Centinela Youth Services director Jessica Ellis told the Board, “As experts in conflict resolution, we know how easy it is for all of us humans to unconsciously label each other. We also know the damage that this does, particularly when a person who is in a position of power, who is in control of resources, is unaware of their biases with respect to the people they are meant to serve.

Melanie Ochoa, a staff attorney at the American Civil Liberties Union of Southern California, also applauded the motion, saying biases can do serious harm, particularly in law enforcement. “When law enforcement targets individuals because of their identity or responds more severely to harmless or ambiguous conduct by minorities than by whites, it impedes effective policing,” she said.

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In foreground, Jessica Ellis of Centinela Youth Services. Photo by Bryan Chan/Board of Supervisors.

“Biased policing is a public safety concern,” she added. “As we have seen, many instances involving African American civilians that culminate in officers’ uses of force – deadly or otherwise – evolve from situations where an individual who was not actually engaging in criminal activity was nonetheless viewed as suspicious and approached by the police, or were engaged based on minor infractions that elicited more aggressive policing actions than the same infractions committed by others.”

In August 2016, the Board approved a separate motion by Board Chair Ridley-Thomas to examine implicit bias and cultural competency training within the County’s law enforcement departments and agencies, and to study the best constitutional policing practices in the nation. The County’s Chief Executive Office found that few departments and agencies in County government mandate regularly scheduled training on implicit bias and cultural competency, and none evaluate the effectiveness of such training in operations and contact with the public.

The directives in Board Chair Ridley-Thomas’ motion include developing and enhancing protocols to examine employees’ limitations with cultural competency, and the root causes and impact of prejudices.


In foreground, Sunny Kang of St. Luke’s Presbyterian Church, sitting beside Melanie Ochoa of ACLU. Photo by Bryan Chan/Board of Supervisors.

Improving Civil Service Accountability


All photos by Bryan Chan/Board of Supervisors

The Board of Supervisors voted to review the civil service hearing process to ensure Los Angeles County employees are held to the highest standards of trustworthiness, especially if they are responsible for public safety or serve vulnerable populations.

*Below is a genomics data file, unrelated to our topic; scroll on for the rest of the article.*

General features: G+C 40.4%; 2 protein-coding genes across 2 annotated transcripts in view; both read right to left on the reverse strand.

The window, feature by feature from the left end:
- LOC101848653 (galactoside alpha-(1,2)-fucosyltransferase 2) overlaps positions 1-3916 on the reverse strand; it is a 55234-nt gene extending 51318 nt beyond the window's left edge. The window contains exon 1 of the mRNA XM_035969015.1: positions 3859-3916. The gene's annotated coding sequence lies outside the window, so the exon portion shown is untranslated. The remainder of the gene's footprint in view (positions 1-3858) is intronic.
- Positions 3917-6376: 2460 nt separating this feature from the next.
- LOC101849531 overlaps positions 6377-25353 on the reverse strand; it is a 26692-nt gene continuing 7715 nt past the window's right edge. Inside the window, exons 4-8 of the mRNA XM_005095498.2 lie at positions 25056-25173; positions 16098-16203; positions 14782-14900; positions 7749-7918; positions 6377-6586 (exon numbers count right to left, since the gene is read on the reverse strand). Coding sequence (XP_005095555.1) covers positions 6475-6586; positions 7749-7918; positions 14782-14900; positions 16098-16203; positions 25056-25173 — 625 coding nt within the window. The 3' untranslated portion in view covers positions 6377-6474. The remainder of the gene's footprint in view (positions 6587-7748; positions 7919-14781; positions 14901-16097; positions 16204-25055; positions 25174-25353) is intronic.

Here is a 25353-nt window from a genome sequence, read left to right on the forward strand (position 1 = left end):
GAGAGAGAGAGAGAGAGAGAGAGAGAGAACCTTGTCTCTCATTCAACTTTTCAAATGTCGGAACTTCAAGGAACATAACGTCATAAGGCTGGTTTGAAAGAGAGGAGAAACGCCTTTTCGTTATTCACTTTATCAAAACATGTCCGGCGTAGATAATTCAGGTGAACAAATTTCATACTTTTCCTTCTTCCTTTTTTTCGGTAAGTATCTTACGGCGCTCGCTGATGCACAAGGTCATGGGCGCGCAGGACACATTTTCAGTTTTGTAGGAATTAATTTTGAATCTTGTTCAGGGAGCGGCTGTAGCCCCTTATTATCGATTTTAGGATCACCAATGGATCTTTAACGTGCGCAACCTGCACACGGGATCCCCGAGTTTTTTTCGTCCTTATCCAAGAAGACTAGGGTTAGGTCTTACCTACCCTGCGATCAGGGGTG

BCA_8892 (1)Acting on a motion by Board Chairman Mark Ridley-Thomas and Supervisor Sheila Kuehl, the Board called for analyzing whether civil service rules should be amended to allow the discharge, reassignment, or other discipline of employees who have made false statements, misrepresentations and omissions of material facts in internal investigations. It will also assess whether to keep track of different classifications of employees who should be held to a higher standard of honesty in the workplace.

“We are committed as a Board to maintaining a diverse and skilled workforce dedicated to serving our residents with integrity, courtesy and excellence,” Board Chair Ridley-Thomas said during the Board meeting. “If there is a question of whether the disciplinary systems here in our County are effective enough, we have an obligation to address any gaps in a manner that is fair and transparent while, at the same time, honoring and respecting employee rights.”


Urban Peace Institute executive director Fernando Rejon testifies with Los Angeles County Commission on Children and Families member Sydney Kamlager in support of the motion.

“County residents should be able to put their faith in the trustworthiness and honesty of all County employees, most especially those who are responsible for public safety and where lives are at stake,” Supervisor Kuehl said. “The motion will provide the Board of Supervisors with the tools we need to hold our employees accountable if they violate that trust and lie in internal investigations.”

Several people who attended the Board meeting to testify in support of the motion expressed concern over recent events involving County employees. Last month, former Sheriff Lee Baca was convicted of making false statements, obstruction of justice and conspiracy in connection with a federal investigation into excessive use of force at County jails. This coincided with the filing of assault charges against Probation officers in connection with the videotaped beating of a 17-year-old at Barry J. Nidorf Juvenile Hall in Sylmar. Days later, a judge ordered four social workers to stand trial in connection with the torture and murder of 8-year-old Gabriel Fernandez in Palmdale.

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Melanie Ochoa, staff attorney for the American Civil Liberties Union, testifying in support of the motion.

Daniel Heimpel, publisher of The Chronicle of Social Change, an online publication with a focus on child welfare and juvenile justice, noted existing civil service rules led to the reinstatement of one of the social workers fired in connection with the Gabriel Fernandez case. He told the Board, “What you’re doing today, in terms of trying to create a transparent and accountable system, not only helps (social) workers do their job better but it will also help protect the children.”

The County’s Inspector General for the Sheriff’s Department, Max Huntsman, blamed a “dysfunctional discipline system” for hampering the department’s ability to fire a certain deputy who has admitted to falsifying hundreds of police reports. “Civil service reform is a critical part of repairing that process,” he told the Board.

Merrick Bobb, the Board’s former Special Counsel monitoring the Sheriff’s Department, said the motion is “necessary for expanding accountability and for increasing transparency… (which are) critically important to maintain the integrity of the system.”

Alberto Retana, president of the nonprofit Community Coalition, said, “Failure to hold public servants accountable for misconduct threatens public trust and confidence in local government.”

A year ago, Board Chair Ridley-Thomas and Supervisor Kuehl filed a separate motion to evaluate the selection, qualifications, training and responsibilities of Civil Service Commission members, hearing officers and department advocates. In response to that motion, the Board’s Executive Office submitted a report listing several recommendations, including providing more training and offering an increase in compensation to attract a larger pool of candidates.


Merrick Bobb, the Board of Supervisors’ former Special Counsel monitoring the Sheriff’s Department, testifying in support of the motion.